By Alice Shu and Edwin Kuo
This is a story about disappointment, bewilderment, and ultimately enlightenment. It begins with a simple shopping excursion to Urban Outfitters and a lunchtime conversation.
After a quick trip to Urban Outfitters, Alice joined Edwin for lunch. He was enjoying a bottle of Bolthouse Farms when she informed him this smoothie company was anti-LGBT rights, donating money towards Proposition 8 in California. Disappointed, he commented, “Well that’s unfortunate,” as he would now feel guilty about continuing to support this brand.
The next day, Edwin sent Alice a link about Urban Outfitters stealing designs from crafters and artists, and also financing a campaign against gay equality. Other retail stores that cater to more liberal and progressive consumers (Target, Whole Foods, and Trader Joes to name a few) are also guilty of such: donating to anti-LGBT campaigns, opposing universal health care, and not paying their employees a cost-of-living wage, respectively. On the other side of the corporate retail spectrum is Wal-Mart: a retailer founded on traditional/conservative values that has been accused of using sweatshop labor and putting local mom & pop stores out of business. Recently, the company has made significant steps towards sustainability by offering organic foodstuffs to its customers. Additionally, Wal-Mart is requiring their suppliers to begin following eco-friendly and sustainability practices.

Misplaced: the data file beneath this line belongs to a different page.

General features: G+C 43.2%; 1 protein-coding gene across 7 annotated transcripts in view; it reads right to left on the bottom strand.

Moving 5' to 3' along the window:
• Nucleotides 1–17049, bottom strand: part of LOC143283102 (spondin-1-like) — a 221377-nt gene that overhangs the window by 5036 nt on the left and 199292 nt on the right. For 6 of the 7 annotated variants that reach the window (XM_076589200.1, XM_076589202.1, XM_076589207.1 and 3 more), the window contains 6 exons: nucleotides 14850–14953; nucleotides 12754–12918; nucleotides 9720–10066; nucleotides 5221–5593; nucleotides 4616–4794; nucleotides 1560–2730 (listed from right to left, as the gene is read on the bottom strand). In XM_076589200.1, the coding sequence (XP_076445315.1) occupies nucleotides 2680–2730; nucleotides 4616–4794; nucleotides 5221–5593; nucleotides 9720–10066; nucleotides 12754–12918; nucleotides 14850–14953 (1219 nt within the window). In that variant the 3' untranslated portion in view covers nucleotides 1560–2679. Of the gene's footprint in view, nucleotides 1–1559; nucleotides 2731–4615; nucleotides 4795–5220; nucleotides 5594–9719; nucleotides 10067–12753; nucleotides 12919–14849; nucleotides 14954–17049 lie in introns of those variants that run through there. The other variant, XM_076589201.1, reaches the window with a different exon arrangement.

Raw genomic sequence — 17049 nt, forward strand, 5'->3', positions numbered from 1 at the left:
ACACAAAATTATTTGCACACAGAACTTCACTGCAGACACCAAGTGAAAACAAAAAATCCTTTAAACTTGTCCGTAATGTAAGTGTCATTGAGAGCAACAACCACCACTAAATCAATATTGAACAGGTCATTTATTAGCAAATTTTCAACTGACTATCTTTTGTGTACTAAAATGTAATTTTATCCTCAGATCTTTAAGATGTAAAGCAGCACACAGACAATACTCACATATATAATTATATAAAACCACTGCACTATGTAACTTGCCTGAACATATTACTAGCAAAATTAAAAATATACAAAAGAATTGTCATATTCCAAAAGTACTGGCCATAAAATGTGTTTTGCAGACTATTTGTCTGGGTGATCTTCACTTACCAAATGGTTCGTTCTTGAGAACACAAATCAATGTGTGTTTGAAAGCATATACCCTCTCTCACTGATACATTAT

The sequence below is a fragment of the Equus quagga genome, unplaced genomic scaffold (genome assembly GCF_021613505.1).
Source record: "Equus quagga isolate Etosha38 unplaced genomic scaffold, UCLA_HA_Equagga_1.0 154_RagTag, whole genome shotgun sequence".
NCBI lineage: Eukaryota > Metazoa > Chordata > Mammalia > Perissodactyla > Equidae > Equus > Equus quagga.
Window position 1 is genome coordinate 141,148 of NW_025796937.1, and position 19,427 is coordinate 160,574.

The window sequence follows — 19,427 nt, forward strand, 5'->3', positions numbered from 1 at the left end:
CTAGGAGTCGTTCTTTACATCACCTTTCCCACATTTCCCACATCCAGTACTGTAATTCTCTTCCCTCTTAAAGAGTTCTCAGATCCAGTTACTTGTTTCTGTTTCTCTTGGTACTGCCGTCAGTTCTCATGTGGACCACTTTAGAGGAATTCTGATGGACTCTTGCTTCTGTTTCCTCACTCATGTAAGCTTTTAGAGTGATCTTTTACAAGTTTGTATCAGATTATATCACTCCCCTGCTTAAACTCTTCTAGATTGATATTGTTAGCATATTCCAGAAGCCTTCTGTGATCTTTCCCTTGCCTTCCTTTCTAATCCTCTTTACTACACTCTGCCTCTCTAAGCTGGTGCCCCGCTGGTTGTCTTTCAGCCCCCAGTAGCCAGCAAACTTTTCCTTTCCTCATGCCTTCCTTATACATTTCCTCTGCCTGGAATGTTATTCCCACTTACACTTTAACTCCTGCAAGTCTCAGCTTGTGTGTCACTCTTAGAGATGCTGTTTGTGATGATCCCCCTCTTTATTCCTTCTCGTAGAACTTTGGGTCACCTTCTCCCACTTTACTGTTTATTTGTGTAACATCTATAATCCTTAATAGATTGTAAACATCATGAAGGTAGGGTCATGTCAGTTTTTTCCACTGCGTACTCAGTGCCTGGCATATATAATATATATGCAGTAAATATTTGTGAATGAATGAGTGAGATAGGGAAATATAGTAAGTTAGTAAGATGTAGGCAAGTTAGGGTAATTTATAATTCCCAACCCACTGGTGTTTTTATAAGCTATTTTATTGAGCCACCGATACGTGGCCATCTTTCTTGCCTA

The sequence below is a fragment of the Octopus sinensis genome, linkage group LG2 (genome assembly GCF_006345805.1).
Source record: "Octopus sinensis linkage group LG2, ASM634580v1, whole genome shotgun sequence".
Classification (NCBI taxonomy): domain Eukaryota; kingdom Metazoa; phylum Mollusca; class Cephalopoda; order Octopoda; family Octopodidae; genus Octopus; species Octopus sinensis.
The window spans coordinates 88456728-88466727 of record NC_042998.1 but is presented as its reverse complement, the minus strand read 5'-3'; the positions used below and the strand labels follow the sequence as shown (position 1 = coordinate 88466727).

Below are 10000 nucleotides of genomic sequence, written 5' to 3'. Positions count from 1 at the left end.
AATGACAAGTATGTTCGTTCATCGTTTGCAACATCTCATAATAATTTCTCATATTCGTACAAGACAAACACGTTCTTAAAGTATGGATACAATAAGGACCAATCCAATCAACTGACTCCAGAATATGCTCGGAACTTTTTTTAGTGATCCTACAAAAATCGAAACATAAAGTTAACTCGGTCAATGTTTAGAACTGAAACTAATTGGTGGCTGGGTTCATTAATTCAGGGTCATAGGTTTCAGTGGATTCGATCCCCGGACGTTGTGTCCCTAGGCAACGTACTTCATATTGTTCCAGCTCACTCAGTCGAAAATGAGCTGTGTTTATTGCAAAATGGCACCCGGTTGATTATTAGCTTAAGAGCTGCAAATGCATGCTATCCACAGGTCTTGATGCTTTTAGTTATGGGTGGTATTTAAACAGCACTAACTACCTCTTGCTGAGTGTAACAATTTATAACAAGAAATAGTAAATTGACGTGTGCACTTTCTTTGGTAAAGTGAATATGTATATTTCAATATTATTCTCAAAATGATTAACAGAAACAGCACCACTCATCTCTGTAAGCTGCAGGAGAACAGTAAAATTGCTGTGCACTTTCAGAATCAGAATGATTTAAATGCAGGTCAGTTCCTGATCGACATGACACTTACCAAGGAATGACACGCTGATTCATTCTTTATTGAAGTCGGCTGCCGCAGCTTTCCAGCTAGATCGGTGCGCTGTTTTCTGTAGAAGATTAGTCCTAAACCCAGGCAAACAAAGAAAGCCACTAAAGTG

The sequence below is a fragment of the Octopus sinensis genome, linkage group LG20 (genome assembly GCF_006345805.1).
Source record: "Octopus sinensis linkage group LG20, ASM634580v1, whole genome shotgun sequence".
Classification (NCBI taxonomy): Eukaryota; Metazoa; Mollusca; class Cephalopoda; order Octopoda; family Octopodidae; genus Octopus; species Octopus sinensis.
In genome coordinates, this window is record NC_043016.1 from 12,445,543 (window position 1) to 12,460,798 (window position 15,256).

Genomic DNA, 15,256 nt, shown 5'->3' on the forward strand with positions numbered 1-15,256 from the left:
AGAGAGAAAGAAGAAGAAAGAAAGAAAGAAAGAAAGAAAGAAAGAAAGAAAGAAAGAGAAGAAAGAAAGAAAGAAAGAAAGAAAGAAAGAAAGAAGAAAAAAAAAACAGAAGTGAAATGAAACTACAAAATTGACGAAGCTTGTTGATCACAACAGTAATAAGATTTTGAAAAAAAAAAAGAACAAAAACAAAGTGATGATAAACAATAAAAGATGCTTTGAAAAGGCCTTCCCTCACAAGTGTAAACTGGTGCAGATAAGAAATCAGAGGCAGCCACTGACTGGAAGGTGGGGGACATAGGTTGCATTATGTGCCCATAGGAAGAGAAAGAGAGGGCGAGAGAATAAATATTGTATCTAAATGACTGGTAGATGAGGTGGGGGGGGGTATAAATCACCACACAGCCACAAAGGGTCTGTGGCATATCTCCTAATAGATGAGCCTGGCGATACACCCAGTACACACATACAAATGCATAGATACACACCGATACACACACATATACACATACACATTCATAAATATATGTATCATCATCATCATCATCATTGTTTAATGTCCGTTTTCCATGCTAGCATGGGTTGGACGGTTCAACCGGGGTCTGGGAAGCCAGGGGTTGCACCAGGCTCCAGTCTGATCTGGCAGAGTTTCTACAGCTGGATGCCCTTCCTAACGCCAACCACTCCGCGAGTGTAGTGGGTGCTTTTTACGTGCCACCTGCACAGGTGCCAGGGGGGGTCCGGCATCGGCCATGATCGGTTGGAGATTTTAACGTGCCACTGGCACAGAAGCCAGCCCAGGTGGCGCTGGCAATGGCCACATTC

This began a discussion about corporate transparency: should we, as patrons, be informed to where our money is going? It is up to the discretion of corporations, especially those privately held, to donate wherever and to whomever they please. Consumers should know what political alignments companies hold, particularly ones that market themselves as liberal and progressive to attract such an audience. Of course a company has the right to cater towards a specific market, but how would the typical Urban Outfitters customer react if they knew the truth behind the company? Does the truth matter? Would it matter one bit if retailers were more transparent about their political alignment and social agenda? Do people like you and I really want to make informed decisions about where we shop, in order to continue or discontinue our brand loyalty?
By staying in the dark about where their generated revenue from our wallets is going, companies allow themselves the flexibility to point towards the market that will make then the most money. Is this a sustainable business model for the 21st Century? Do we accept this deception? Ironically, Wal-Mart has emerged as the evil conservative Death Star company to one that is following a triple-bottom-line philosophy. Perhaps we should make it easier on ourselves and simply surrender and shop exclusively at Wal-Mart.